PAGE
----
71 Vea v Minister of Immigration [2002] NZAR 171 (HC).

72 Attorney-General of Hong Kong v Ng Yuen Shiu [1983] UKPC 2; [1983] 2 All ER 346 at 351.

73 Vea v Minister of Immigration [2002] NZAR 171 at 180.

74 Ibid

75 NZ Association for Migration and Investments Inc v Attorney General [2006] NZAR 45 (HC).

76 Ibid at 55-56.

It is clear that the approach adopted by the Court in legitimate expectation cases involving policy changes will be very much fact dependent. The response will depend on a range of factors including the degree of specificity of the promise; the significance of the consequences to the individual or class concerned if the promise is not kept or the prior practice not followed; whether the decision maker has given proper consideration to the position of the affected parties; what provision, if any, has been made to accommodate those affected by way of transitional provisions, whether by the creation of exceptions from the application of the new policy or by compensation or otherwise; and the nature and strength of any countervailing public interest factors justifying the course proposed.

On the facts of the particular case, the judge concluded that while there may have been members of the plaintiff ’s association who held some assumption that the previous policy would be applied to their case, and even expended substantial time and effort on the basis of that assumption, it was not sufficiently specific or certain so as to give rise to a legitimate expectation in law.77 Nor would any assumption lead to such a finding unless it could be shown that there was a promise or settled practise to that effect.78

The unfairness of the case was regrettable, but applied to a large number of individuals to whom no specific promise had been made or settled practise established, and as such was not enough to make the change invalid. Again it is important to note that the fact this was an application for benefit, as opposed to an expectation arising in a different manner, was not considered relevant. Instead the case was simply determined according to the ordinary principles of when an expectation would arise in the traditional sense, and fell short upon that standard.

In White v New Zealand Stock Exchange & Anor,79 legitimate expectation arising under an application was considered outside the often difficult area of immigration. The case involved a stockbroker who partway through his career came to require membership of the New Zealand Stock Exchange. He was denied this membership because of a past proven case of dishonesty, and appealed to the membership appeals board, arguing that he had a legitimate expectation to a substantive hearing in order to explain the past dishonesty, and that in simply denying his application the requirements of natural justice had been breached. Because the case involved an application to a non-statutory organization, the licence/application distinction became a major factor in the case, Gendall J going back to the fundamental principle laid out in Nagle v Feilden80 that the requirements of natural justice would only apply to an application to a non-statutory body where it constituted a “monopolistic association”, that “controlled certain trades or spheres of human activity in which no man can earn his living unless he is admitted to membership of the association”.81 Yet even in such a strictly delineated area of application, the judge questioned the utility of the distinction, stating that strict classification was of less value than the factual determination of whether there was a valid expectation in the particular case.82 Because the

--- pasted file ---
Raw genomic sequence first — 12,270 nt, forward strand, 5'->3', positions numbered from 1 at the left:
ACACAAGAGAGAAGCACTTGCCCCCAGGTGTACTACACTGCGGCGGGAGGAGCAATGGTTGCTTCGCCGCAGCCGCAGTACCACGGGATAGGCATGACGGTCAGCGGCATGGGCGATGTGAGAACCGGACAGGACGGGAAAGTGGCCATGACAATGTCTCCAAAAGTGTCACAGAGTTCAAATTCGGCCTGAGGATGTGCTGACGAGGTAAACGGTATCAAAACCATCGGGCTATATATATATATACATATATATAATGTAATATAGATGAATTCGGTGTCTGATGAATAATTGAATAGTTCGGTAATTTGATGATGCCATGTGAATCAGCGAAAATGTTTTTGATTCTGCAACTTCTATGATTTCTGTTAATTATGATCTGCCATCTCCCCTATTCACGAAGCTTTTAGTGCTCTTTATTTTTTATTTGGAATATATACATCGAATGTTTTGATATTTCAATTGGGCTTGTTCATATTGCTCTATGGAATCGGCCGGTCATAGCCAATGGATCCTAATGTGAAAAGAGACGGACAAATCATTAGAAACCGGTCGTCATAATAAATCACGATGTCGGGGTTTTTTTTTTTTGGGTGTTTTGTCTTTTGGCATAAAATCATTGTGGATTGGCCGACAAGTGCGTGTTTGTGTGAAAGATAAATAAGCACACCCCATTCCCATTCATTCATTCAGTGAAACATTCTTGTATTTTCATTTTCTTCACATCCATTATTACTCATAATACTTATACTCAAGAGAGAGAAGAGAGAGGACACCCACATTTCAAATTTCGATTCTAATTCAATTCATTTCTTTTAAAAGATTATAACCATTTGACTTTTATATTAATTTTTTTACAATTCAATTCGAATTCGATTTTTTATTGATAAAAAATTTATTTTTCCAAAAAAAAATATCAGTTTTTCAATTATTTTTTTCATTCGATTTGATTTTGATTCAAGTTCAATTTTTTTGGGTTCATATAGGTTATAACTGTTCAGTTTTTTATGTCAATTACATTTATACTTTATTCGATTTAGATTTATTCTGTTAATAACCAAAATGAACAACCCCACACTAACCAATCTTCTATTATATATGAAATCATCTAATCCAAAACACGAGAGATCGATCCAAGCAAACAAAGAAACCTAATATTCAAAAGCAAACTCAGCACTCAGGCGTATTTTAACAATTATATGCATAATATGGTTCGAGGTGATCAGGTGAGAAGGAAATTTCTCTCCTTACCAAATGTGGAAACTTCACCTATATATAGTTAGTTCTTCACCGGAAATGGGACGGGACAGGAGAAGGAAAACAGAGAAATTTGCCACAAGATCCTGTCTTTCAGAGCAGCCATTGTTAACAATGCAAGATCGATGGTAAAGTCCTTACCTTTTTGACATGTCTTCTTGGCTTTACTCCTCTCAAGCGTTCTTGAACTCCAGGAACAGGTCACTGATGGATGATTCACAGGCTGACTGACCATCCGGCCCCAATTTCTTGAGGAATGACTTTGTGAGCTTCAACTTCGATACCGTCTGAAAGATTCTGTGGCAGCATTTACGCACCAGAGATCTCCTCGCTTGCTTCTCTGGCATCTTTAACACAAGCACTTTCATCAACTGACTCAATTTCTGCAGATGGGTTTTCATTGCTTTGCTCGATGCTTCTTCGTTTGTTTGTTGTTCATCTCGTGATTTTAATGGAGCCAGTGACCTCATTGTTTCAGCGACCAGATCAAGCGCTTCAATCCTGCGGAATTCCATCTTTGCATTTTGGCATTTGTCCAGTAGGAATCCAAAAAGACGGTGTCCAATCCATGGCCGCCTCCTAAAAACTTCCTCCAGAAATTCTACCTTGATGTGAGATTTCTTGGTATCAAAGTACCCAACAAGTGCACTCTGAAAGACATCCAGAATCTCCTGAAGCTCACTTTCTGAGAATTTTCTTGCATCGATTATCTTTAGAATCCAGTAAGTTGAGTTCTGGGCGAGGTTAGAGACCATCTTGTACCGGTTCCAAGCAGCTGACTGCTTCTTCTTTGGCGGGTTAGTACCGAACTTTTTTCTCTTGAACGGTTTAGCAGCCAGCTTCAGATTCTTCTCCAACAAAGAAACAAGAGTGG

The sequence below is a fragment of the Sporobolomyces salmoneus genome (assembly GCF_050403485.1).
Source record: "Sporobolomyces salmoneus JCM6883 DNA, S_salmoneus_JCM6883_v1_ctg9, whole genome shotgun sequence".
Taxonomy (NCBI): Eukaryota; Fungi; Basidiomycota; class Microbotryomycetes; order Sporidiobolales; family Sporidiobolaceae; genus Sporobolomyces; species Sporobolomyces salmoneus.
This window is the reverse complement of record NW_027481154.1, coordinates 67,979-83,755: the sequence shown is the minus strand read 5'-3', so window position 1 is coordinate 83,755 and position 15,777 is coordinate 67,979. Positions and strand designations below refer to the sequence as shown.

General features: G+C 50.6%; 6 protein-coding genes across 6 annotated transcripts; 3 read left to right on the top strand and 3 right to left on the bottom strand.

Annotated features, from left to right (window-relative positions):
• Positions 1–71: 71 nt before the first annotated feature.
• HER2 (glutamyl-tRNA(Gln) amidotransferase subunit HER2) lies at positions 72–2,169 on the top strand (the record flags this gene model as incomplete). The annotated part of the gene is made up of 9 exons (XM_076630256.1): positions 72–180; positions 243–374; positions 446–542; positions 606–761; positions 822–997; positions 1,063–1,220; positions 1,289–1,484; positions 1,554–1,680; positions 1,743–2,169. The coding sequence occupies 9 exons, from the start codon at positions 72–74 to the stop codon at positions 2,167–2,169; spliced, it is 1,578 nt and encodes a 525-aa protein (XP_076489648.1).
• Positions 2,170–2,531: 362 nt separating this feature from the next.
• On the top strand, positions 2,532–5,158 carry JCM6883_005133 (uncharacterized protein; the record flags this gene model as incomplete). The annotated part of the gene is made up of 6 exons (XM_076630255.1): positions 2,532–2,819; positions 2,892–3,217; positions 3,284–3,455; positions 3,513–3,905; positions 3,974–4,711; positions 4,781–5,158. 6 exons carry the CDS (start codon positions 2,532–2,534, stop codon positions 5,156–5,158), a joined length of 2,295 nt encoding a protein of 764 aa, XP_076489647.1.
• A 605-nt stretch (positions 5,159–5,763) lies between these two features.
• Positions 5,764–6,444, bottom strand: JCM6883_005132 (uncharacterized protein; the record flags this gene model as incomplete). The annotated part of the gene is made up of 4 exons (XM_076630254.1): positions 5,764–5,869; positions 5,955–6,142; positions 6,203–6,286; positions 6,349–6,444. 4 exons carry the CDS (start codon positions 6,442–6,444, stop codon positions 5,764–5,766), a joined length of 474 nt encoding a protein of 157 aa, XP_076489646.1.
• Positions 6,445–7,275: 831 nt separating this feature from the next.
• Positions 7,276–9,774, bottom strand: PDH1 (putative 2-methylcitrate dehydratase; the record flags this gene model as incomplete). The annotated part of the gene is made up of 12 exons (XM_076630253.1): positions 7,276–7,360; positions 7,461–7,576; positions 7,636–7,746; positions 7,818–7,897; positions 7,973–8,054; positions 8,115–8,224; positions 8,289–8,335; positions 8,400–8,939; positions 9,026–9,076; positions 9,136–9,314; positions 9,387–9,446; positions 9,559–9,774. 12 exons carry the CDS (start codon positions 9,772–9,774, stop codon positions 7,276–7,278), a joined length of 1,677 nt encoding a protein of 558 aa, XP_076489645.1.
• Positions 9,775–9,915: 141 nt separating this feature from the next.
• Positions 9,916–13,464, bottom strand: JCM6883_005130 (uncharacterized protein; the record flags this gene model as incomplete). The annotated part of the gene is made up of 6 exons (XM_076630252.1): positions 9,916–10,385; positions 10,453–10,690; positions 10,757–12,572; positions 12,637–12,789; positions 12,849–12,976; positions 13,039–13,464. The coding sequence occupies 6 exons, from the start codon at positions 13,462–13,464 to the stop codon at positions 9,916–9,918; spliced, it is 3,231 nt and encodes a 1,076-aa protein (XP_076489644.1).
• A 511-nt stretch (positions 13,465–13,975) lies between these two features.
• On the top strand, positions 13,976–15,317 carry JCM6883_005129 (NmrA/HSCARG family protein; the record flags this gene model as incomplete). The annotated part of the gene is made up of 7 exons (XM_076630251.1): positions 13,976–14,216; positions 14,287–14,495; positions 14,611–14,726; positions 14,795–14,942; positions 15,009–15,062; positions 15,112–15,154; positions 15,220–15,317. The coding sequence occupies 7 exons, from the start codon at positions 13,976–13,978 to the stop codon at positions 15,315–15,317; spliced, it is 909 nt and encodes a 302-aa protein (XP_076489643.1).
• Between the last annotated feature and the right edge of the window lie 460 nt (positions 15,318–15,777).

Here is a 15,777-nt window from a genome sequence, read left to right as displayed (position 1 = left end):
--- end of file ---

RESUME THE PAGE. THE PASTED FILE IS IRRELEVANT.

77 Ibid at 61.

78 Ibid at 60.

79 White v New Zealand Stock Exchange & Anor [2000] NZAR 297.

80 Nagle v Feilden [1966] 1 All ER 689 at 698-699.

81 Ibid at 698-699.

82 White v New Zealand Stock Exchange [2000] NZAR 297 at 309.

obligation of fairness was a general one, a blanket rule that one particular form of claim, like an application, would not succeed could not be made. Thus while the facts of this particular case were not considered to sustain such an expectation, the judge considered that there would certainly be cases in which it would, the obvious example being the established exception of applications which pertained to a person’s ability to work.83 Again this approach is consistent with the suggestion that where the distinction arises, it should be treated as a relevant but not determinative factor.

One example given by the judge was where a candidate sought admission as a barrister and solicitor. His honour noted that: 84